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Today's edition of the Saxo Morning Call features the SaxoStrats team discussing the continuing weakness of the US dollar as commodity prices recover ground and in the wake of key US equity indices hitting all-time highs Thursday.
Article / 07 June 2013 at 8:55 GMT

Nonfarm day brings volatility... or does it?

All eyes are on the US employment report today, which is scheduled to be released at 14:30 CET. Consensus expects an increase of 163,000 Nonfarm Payrolls according to Bloomberg (down 2,000 since yesterday) while we are a bit more pessimistic and target a net addition of 150,000. A minor difference you would think. However, the markets have a tendency to respond too much to (statistically) negligible changes in Nonfarm Payrolls and nonfarm days are generally perceived as being high-volatility days. But by how much does volatility increase, if at all?

A sample of S&P 500 E-mini and EURUSD spot data from December 31 2000 to May 6 2013 includes 3161 and 3244 trading days, respectively, of which 149 of them were nonfarm days though the E-mini only traded on 148 of these*. EURUSD traded on all 149 nonfarm days.

S&P 500 E-mini All Nonfarm day
Observations 3161 148
Mean 0.01% -0.10%
Volatility 1.30% 1.25%
Note: From 31 December 2000 to 6 May 2013.

The average return on nonfarm days is negative at -0.1 percent with the largest daily decline of 3.5 percent having occurred on June 4 2010. The largest daily increase was on July 5 2002 when equities* rose by 4 percent. However, while the largest increase is greather than the largest decrease on nonfarm day, there have been 14 +2 percent drops, but only seven +2 percent gains. Despite these facts daily volatility** does not increase on nonfarm days when you look at equities with volatility averaging 1.25 percent compared with an overall average of 1.3 percent.

EUR/USD spot All Nonfarm day
Observations 3244 149
Mean 0.02% 0.01%
Volatility 0.65% 0.80%
Note: From 31 December 2000 to 6 May 2013.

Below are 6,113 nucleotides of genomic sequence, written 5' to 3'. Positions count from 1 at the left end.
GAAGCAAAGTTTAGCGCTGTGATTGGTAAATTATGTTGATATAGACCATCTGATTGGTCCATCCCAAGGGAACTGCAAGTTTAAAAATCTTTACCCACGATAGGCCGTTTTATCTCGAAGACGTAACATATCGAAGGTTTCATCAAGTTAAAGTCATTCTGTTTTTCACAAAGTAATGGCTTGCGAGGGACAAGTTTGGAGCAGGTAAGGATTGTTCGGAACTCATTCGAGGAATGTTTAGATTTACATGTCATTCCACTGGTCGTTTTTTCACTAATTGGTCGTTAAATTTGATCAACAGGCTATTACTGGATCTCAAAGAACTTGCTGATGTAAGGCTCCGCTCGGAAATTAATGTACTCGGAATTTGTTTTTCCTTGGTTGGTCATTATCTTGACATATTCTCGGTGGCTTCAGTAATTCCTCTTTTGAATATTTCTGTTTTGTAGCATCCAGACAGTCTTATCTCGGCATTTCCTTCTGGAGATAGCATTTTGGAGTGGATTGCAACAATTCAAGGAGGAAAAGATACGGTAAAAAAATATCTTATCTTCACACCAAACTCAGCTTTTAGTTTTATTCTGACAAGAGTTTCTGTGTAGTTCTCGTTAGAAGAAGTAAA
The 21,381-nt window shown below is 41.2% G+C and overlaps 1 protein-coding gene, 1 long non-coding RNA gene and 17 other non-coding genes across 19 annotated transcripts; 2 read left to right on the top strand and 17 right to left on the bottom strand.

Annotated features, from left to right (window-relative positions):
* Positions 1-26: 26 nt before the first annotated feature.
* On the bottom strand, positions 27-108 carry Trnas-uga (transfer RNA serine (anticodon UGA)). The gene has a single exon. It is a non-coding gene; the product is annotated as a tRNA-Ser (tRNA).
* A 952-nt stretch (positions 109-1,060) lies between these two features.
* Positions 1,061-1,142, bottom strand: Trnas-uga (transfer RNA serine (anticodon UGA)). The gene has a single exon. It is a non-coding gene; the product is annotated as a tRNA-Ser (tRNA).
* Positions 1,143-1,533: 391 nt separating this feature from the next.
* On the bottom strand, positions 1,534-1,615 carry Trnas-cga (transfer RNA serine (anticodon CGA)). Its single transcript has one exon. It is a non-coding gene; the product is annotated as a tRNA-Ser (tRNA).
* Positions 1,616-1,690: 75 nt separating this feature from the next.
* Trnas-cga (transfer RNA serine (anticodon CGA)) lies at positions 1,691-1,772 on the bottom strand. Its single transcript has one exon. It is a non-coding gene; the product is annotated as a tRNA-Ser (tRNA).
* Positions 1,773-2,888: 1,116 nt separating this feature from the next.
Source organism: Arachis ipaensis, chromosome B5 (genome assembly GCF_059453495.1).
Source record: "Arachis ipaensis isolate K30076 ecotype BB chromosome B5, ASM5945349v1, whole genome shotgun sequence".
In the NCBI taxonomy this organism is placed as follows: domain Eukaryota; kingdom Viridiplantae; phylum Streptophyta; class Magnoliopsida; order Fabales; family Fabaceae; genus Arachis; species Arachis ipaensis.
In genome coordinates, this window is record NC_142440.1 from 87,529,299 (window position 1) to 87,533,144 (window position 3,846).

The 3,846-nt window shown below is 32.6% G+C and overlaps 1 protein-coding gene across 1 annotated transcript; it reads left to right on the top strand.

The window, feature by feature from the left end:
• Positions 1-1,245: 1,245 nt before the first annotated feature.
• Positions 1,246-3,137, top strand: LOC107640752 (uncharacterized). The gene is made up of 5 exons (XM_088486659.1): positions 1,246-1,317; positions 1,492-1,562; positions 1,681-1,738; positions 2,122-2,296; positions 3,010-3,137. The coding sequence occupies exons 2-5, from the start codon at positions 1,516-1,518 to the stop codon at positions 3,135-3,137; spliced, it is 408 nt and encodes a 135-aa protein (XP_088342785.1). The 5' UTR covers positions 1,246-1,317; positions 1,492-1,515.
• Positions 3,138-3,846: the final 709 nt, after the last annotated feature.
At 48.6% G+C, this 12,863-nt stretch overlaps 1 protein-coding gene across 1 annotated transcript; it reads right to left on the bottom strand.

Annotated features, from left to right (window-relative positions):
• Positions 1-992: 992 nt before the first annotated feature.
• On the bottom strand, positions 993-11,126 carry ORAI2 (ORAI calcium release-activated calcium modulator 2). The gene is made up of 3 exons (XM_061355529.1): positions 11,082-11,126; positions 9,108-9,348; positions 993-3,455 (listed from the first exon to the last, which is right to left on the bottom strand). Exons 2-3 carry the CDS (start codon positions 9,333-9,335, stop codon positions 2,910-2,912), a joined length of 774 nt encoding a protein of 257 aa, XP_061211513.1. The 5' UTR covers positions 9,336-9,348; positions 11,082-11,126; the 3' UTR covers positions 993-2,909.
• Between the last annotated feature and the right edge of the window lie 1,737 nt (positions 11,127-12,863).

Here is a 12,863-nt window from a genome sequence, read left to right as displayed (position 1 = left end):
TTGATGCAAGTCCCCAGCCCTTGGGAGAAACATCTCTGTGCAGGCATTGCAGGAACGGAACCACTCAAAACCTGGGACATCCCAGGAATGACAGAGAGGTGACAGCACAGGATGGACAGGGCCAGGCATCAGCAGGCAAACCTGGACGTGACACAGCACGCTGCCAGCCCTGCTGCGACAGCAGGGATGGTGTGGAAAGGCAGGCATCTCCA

Turning to the EURUSD pair paints a different picture. On April 2 2004 EURUSD plummeted 1.9 percent in the largest nonfarm day decline while the pair gained 1.8 percent a few months after on August 6 2004. There have been 20 days with gains of more than 1 percent and 19 days with similar losses, and contrary to the evidence from equities there does seem to be a difference in volatility in the EURUSD pair. Average volatility on nonfarm days is 0.8 percent, but only 0.65 percent overall, suggesting an increase of 25 percent ***,****. There is a problem, however. While this may seem like a large increase it is not statistically significant. So you may buckle up and prepare for an exciting afternoon, but it is (on average) no more volatile than every other trading day.

*    It does not matter whether you use the E-mini, the actual S&P 500 futures or the S&P 500 cash index.
**   Calculated as the squared natural logarithm of open-close ratio.
***  Volatility increases by 16 percent when you look at USDJPY, but is more or less unchanged when you look at GBPUSD.
**** Using the high-low ratio instead of open-close does not alter the picture.

6y
John J Hardy John J Hardy
Super overall point - NFP not at all what it was ten years ago and nearly impossible to trade any more - that's for sure. Still - we've just seen a rogue wave in volatility and the market could remain very nervous almost regardless of the US employment report outcome - so it's still a time to stay very careful out there.
6y
Mads Koefoed Mads Koefoed
Indeed, John. This is also seen by looking at returns versus surprises:, which does not show much of a (linear) relationship with the S&P 500. It gets a bit better when we look at EURUSD, USDJPY and GBPUSD, but data surprises only explain approx. 10% of the daily returns.
6y
bakrob99 bakrob99
I think it might be more helpful to measure the volatility from the release time at 8:30 ET rather than the RTH Open.

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